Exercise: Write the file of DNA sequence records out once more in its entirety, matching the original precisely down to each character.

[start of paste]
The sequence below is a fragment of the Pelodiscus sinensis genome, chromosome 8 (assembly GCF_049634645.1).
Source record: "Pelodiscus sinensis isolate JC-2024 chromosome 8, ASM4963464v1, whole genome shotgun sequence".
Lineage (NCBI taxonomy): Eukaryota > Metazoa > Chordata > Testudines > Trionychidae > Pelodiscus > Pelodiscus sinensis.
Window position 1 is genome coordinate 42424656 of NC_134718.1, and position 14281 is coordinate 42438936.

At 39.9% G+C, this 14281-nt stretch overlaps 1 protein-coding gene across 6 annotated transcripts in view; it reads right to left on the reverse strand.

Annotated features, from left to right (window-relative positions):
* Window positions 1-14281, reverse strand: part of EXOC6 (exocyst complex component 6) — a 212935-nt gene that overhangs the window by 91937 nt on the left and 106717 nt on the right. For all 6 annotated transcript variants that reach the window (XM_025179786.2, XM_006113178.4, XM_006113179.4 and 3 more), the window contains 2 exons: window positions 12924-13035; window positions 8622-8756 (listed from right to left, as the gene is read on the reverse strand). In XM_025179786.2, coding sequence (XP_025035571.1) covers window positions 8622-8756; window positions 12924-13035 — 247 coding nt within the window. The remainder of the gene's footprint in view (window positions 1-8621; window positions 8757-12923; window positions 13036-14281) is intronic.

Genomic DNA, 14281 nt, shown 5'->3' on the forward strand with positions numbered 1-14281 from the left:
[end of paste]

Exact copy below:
The sequence below is a fragment of the Pelodiscus sinensis genome, chromosome 8 (assembly GCF_049634645.1).
Source record: "Pelodiscus sinensis isolate JC-2024 chromosome 8, ASM4963464v1, whole genome shotgun sequence".
Lineage (NCBI taxonomy): Eukaryota > Metazoa > Chordata > Testudines > Trionychidae > Pelodiscus > Pelodiscus sinensis.
Window position 1 is genome coordinate 42424656 of NC_134718.1, and position 14281 is coordinate 42438936.

At 39.9% G+C, this 14281-nt stretch overlaps 1 protein-coding gene across 6 annotated transcripts in view; it reads right to left on the reverse strand.

Annotated features, from left to right (window-relative positions):
* Window positions 1-14281, reverse strand: part of EXOC6 (exocyst complex component 6) — a 212935-nt gene that overhangs the window by 91937 nt on the left and 106717 nt on the right. For all 6 annotated transcript variants that reach the window (XM_025179786.2, XM_006113178.4, XM_006113179.4 and 3 more), the window contains 2 exons: window positions 12924-13035; window positions 8622-8756 (listed from right to left, as the gene is read on the reverse strand). In XM_025179786.2, coding sequence (XP_025035571.1) covers window positions 8622-8756; window positions 12924-13035 — 247 coding nt within the window. The remainder of the gene's footprint in view (window positions 1-8621; window positions 8757-12923; window positions 13036-14281) is intronic.

Genomic DNA, 14281 nt, shown 5'->3' on the forward strand with positions numbered 1-14281 from the left: